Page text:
WednesdayFiled under Reviews (Eats)
We could devote a weekly column to the culinary treasures of Istanbul’s polyglot Aksaray district and probably never have to worry about running out of things to say. The area is jam-packed with places to eat, and while we’ve written about many of them, Aksaray just keeps on delivering.
Having previously covered the Syrian, Georgian, Azerbaijani and Uighur restaurants that make Aksaray a true patchwork of culinary destinations, our most vulnerable soft spot still lies in the strip of kebab restaurants inspired by the cuisine of southern Turkey’s Hatay and Urfa and located adjacent to the metro station.
Be it a grand feast of meze and chicken slowly baked for hours in a salt structure shaped like a miniature igloo at the Hatay-inspired Has Kral, or the Urfa specialty of grilled lamb skewers served tableside at Ciğeristan, we keep coming back for these drawn-out, delicious meals that fortunately manage to not break the budget.
Read the rest of the review at Culinary Backstreets.
All entries filed under this archive
no responses - Posted 12.15.15
Editor’s note: To give 2015 a proper send-off, we’re taking a look back at all our favorite eating experiences this year. Hamo’nun Yeri The nohut dürüm, a simple wrap of mashed chickpeas, peppers, parsley and spices, may be a popular breakfast choice in certain districts of the southeastern province of Gaziantep, but ...continue
no responses - Posted 11.24.15
Şehzade Erzurum Cağ Kebabı is one of our favorite places in Istanbul for a satisfying, lamby meal. You could easily walk past its handful of outdoor tables, tucked into a bustling pedestrian-only shopping street in the Sirkeci neighborhood. But if you stay, proprietor and head grill master Özcan Yıldırım will make ...continue
no responses - Posted 11.13.15
Editor's note: In the latest installment of our ongoing series First Stop, we asked Stavriani Zervakakou, chef of the restaurant Karaköy Gümrük in Istanbul, where she stops first for food when she returns to Istanbul. (We've written previously about her First Stop in Athens.) Lamb liver skewers in the Aksaray district’s Horhor ...continue
no responses - Posted 11.02.15
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no responses - Posted 10.13.15
Istanbul’s Aksaray neighborhood harbors an unfortunate reputation derived from its seedy nightclubs and the heavy presence of illegal brothels, which turn profits from sex trafficking. But as the city continues to transform at dizzying speeds, Aksaray’s status as an underbelly has begun to be overshadowed by that of a diverse, exciting ...continue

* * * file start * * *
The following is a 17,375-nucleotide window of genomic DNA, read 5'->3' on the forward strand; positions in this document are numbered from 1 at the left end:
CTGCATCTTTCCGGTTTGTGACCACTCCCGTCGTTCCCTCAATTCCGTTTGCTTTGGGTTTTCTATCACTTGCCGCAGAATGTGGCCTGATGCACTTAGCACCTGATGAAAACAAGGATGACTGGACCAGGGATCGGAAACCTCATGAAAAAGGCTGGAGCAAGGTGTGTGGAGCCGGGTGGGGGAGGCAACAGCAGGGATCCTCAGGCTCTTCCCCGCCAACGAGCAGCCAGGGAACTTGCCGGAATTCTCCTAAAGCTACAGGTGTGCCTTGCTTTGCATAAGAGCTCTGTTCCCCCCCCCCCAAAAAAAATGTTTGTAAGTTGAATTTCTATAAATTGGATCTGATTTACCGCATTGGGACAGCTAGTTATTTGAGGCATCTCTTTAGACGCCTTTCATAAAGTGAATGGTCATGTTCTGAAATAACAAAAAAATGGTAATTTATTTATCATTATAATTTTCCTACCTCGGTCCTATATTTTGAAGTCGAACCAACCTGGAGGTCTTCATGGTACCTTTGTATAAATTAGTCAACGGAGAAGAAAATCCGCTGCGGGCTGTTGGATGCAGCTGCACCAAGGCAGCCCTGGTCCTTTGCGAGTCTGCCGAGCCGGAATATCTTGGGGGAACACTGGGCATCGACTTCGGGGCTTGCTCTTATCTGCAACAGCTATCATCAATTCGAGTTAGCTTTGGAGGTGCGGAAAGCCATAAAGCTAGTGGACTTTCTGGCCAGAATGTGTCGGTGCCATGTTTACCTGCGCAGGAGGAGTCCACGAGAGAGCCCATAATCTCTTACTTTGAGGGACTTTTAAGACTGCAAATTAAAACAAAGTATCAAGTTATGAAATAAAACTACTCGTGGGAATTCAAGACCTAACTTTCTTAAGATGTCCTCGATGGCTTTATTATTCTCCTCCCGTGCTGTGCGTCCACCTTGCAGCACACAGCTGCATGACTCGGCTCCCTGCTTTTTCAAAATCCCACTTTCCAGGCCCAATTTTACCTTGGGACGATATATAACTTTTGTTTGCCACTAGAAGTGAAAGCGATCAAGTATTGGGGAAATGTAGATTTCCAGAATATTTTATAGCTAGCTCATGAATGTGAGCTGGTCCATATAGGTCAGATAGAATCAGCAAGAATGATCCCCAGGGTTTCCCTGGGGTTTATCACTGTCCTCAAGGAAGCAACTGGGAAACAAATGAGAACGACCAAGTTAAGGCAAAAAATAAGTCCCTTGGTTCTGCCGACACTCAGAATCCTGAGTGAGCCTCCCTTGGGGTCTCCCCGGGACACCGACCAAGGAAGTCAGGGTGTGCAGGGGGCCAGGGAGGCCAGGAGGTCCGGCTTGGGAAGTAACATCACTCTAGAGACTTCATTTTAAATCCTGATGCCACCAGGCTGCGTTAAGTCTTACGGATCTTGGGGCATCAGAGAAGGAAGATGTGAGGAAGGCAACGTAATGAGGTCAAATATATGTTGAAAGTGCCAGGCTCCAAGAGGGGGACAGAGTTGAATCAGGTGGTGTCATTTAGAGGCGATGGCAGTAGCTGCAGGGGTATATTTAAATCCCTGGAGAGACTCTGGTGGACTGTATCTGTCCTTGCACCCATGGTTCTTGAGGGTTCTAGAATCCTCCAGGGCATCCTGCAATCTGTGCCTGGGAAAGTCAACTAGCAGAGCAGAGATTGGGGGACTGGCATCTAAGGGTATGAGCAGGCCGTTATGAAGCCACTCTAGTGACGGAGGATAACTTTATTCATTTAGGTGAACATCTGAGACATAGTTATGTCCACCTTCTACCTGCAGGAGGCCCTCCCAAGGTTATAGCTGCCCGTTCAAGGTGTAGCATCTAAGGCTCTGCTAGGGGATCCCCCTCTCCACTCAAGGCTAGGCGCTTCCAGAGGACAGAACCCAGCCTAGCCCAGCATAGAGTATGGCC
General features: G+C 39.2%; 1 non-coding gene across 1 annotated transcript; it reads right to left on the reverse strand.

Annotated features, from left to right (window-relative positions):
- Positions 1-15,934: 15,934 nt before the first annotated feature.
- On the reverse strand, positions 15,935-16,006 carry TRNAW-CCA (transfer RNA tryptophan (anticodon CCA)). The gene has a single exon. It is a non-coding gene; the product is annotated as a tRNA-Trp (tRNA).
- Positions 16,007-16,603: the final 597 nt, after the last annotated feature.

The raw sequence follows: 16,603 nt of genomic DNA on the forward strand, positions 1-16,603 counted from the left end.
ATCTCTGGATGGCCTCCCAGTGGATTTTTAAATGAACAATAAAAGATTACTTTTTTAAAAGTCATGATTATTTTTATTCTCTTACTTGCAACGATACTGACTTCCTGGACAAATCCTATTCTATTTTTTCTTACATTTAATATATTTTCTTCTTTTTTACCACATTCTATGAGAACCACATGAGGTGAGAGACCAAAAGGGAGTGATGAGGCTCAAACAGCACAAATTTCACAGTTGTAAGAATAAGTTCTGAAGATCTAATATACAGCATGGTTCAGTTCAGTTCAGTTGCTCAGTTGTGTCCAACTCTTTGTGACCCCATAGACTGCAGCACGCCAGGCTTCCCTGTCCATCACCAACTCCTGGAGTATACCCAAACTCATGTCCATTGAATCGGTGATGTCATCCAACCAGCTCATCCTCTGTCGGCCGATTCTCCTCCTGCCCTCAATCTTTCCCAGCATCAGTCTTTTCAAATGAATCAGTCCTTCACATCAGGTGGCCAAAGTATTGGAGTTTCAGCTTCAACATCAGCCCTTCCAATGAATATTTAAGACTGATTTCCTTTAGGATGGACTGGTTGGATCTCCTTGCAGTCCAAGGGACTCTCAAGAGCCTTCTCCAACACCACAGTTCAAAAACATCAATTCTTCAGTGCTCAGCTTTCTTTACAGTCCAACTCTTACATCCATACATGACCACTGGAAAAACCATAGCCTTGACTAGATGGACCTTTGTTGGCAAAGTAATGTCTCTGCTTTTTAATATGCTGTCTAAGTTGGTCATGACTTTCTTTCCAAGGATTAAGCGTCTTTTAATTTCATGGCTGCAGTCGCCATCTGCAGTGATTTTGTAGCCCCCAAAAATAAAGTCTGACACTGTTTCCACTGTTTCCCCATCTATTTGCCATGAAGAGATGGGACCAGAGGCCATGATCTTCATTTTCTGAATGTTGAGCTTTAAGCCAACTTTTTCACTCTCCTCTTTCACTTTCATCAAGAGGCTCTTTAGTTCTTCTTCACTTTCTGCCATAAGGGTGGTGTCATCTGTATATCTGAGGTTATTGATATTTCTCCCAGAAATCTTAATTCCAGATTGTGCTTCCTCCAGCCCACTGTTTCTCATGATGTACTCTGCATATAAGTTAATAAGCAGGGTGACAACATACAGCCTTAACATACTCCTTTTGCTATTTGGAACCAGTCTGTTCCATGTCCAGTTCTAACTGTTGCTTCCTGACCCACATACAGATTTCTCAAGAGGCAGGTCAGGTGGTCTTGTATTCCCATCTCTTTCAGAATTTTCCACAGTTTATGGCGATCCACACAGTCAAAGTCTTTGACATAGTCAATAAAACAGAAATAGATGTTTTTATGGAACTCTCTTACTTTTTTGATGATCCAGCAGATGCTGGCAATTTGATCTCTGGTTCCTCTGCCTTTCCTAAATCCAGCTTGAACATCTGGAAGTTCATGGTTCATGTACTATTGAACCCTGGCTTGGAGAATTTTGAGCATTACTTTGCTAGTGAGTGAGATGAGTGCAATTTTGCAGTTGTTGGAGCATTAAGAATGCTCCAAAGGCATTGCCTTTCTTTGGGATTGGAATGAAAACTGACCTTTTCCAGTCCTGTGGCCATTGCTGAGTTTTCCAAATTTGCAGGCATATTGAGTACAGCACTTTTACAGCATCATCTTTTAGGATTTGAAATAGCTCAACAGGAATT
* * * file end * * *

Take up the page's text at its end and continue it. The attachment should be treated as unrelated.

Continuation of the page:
no responses - Posted 10.02.15
We like to think of İnciraltı, a laid-back meyhane in the sleepy Bosphorus-side Beylerbeyi neighborhood, as a destination restaurant – not so much because of the food, but because of the destination itself. Not that there’s anything wrong with the food here, which is reliably well made. The meze tray at ...continue
no responses - Posted 09.28.15
To the uninitiated, the restaurant owners of a small corner of Istanbul’s Yenibosna neighborhood might come off as having an unhealthy obsession with particularly garish versions of the colors yellow and green. As we recently explored the lower end of the Yenibosna neighborhood, one of Istanbul’s large periphery districts, we stumbled ...continue
no responses - Posted 05.18.15
If Istanbul had a city museum, in the 20th-century exhibition we’d expect to walk into a life-sized recreation of Kenan Usta Ocakbaşı, a seminal grill joint in the Beyoğlu district. As visitors descended a few steps into the exhibition, sensors would trigger the harsh light of fluorescent bulbs overhead, illuminating ...continue
no responses - Posted 04.21.15
We’ve committed a lot of space on this blog to identifying the taste, smell and sight of a seriously good kebab, but it was not until we sat in Şeyhmus Kebap Evi (on a tip from chef Gencay over at Meze) that we came to know what delicious kebab actually ...continue
no responses - Posted 10.06.14
Istanbul has plenty of kebab joints, but places serving cağ are sadly hard to find. Originating in the eastern Anatolian province of Erzurum, the kebab looks like a horizontal döner, but tastes otherworldly. If South American cowboys somehow found themselves in Erzurum’s grassy Turkish steppe, they would surely be struck ...continue